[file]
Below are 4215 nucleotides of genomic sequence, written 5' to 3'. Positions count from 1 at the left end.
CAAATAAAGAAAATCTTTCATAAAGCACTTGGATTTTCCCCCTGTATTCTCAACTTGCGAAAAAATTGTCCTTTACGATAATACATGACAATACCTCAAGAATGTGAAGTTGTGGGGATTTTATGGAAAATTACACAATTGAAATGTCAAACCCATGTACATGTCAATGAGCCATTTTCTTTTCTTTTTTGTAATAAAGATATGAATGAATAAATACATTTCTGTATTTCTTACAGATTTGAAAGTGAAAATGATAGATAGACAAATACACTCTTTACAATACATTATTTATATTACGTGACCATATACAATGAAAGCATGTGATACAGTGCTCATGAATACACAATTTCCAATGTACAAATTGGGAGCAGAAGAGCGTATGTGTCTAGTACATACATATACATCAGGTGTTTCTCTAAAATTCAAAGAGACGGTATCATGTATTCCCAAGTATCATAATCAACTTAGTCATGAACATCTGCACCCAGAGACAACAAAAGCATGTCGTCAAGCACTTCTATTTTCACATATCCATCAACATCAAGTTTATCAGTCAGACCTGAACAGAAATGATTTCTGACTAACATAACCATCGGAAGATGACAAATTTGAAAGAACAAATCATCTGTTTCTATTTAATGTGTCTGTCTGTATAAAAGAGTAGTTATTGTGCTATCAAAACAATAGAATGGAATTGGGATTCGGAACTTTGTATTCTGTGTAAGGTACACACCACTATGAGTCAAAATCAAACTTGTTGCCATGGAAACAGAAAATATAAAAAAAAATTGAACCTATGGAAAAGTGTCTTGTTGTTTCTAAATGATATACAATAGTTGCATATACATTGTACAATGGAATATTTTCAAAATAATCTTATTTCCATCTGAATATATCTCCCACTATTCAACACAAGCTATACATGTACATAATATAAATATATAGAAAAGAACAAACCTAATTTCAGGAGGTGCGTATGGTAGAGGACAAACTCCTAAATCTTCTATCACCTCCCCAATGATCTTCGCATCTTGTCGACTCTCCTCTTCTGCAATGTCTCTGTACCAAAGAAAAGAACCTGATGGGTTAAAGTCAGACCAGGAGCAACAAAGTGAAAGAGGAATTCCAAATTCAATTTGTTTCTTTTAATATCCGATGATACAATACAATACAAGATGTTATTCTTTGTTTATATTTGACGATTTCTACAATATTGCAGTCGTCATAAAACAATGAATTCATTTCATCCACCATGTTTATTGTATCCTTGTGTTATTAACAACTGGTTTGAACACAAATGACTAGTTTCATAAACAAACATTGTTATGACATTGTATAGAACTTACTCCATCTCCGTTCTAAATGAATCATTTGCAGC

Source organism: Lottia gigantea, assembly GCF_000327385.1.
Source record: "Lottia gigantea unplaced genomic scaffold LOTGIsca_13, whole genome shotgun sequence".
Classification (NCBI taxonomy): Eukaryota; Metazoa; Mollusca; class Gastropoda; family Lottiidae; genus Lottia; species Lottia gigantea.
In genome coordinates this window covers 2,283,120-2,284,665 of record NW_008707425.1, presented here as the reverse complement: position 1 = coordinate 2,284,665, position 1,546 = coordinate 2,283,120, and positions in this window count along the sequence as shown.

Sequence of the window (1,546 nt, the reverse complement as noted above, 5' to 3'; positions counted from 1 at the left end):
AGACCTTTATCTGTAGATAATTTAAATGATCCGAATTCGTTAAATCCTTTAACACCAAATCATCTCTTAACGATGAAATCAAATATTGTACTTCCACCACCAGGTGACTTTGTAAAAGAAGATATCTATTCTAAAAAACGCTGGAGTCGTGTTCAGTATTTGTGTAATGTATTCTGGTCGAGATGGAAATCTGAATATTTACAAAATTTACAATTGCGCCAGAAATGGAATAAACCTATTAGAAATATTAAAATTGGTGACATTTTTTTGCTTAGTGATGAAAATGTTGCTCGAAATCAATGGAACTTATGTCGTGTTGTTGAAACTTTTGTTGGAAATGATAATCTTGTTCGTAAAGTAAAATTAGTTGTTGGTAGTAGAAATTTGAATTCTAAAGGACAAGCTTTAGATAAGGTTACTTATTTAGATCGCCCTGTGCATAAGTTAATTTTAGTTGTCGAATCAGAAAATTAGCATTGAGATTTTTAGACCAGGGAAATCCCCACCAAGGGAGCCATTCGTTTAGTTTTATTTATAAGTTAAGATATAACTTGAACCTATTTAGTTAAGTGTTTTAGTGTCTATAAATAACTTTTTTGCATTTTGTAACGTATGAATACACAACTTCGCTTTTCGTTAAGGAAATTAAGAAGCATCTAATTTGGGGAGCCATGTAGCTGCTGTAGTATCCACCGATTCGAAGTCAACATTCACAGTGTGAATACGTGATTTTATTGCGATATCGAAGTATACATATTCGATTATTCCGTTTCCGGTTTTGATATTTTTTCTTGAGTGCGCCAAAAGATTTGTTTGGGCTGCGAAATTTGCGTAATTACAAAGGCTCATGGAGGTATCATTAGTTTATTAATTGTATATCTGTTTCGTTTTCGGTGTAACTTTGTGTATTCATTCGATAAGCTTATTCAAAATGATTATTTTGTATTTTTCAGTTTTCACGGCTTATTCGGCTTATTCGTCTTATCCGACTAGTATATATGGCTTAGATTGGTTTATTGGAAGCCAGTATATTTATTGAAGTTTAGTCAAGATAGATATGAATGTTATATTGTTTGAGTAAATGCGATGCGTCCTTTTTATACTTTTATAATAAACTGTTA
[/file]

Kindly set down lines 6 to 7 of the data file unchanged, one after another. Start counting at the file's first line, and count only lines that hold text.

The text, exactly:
In genome coordinates this window covers 2,283,120-2,284,665 of record NW_008707425.1, presented here as the reverse complement: position 1 = coordinate 2,284,665, position 1,546 = coordinate 2,283,120, and positions in this window count along the sequence as shown.

Sequence of the window (1,546 nt, the reverse complement as noted above, 5' to 3'; positions counted from 1 at the left end):